One feature of the study was the difference in confidence between High EX Investment and Low EX Investment Organizations regarding data collection and interpretation. Despite both groups emphasizing the necessity of tracking KPIs, High EX Investment Organizations were much more confident in the efficacy of their data collection strategies.

This confidence gap was especially noticeable in six critical areas: company turnover, employee engagement, and customer happiness. High EX Investment Organizations regularly demonstrated more vital trust in these KPIs as indicated in company performance.

Data Quantity vs. Data Quality

While both groups employed a similar number of data collection methods, Low EX Investment Organizations reported slightly higher data quantity. However, this did not translate into increased confidence in the accuracy and clarity of the collected data. High EX Investment Organizations, despite collecting less data overall, demonstrated greater confidence in the effectiveness of their data-capturing methods. “​​Not surprisingly, Low EX Investment Organizations also have far less confidence about the impact EX can have on business performance indicators.” 

Low EX Investment Organizations need to express more confidence in the transformative impact of Employee Experience (EX) on business performance indicators.

The disparity is most pronounced in employee engagement and feedback, where high EX investment organizations exhibit significantly higher positive sentiments (76% and 74%, respectively), while.

In comparison, low EX investment counterparts lag for both indicators.

This emphasizes the pivotal role of EX investment in shaping organizational perceptions and outcomes.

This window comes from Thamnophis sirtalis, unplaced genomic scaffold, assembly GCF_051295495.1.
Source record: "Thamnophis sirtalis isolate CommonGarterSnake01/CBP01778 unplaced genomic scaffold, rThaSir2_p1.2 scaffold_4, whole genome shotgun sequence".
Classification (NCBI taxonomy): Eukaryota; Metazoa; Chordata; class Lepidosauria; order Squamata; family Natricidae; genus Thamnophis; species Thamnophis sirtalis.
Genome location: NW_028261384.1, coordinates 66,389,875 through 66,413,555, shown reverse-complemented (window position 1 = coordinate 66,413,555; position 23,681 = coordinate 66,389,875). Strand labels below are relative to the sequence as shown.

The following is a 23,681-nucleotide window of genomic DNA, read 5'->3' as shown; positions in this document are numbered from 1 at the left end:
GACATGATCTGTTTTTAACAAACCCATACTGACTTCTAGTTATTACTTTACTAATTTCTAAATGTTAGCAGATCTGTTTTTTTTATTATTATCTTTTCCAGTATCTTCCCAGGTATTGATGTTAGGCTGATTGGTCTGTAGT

The Path Forward: Leveraging Data for EX Impact

The study emphasizes two critical strategies that can significantly contribute to the positive impact of EX on business metrics:

  • Collecting Quality EX Data with the Right Tools: Organizations must invest in practical tools for capturing accurate and precise data on employee engagement. Quality data collection is the foundation for informed decision-making and targeted interventions.

  • Supporting People Leaders to Use Data Insights: More than simply collecting data is required; organizations must empower their leaders to translate data insights into actionable strategies. This requires providing the necessary training and resources for people leaders to design HR strategies that create value for the organization.

The ROI of Employee Engagement and Experience

The study provides clear evidence that investing in employee experience pays significant rewards. High EX investment firms have superior overall business results and a more favorable impression of their organizations across all dimensions.

As firms negotiate the difficulties of the post-pandemic hybrid workplace, the significance of employee engagement cannot be emphasized. It is a critical difference in recruiting and keeping top personnel, increasing employee engagement, and, eventually, improving the bottom line.

The study's conclusions are a helpful resource for firms trying to improve their employee engagement strategy. Organizations may position themselves for success in an ever-changing hybrid work world by prioritizing investments in employee experience.

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Ligiya Mamikonyan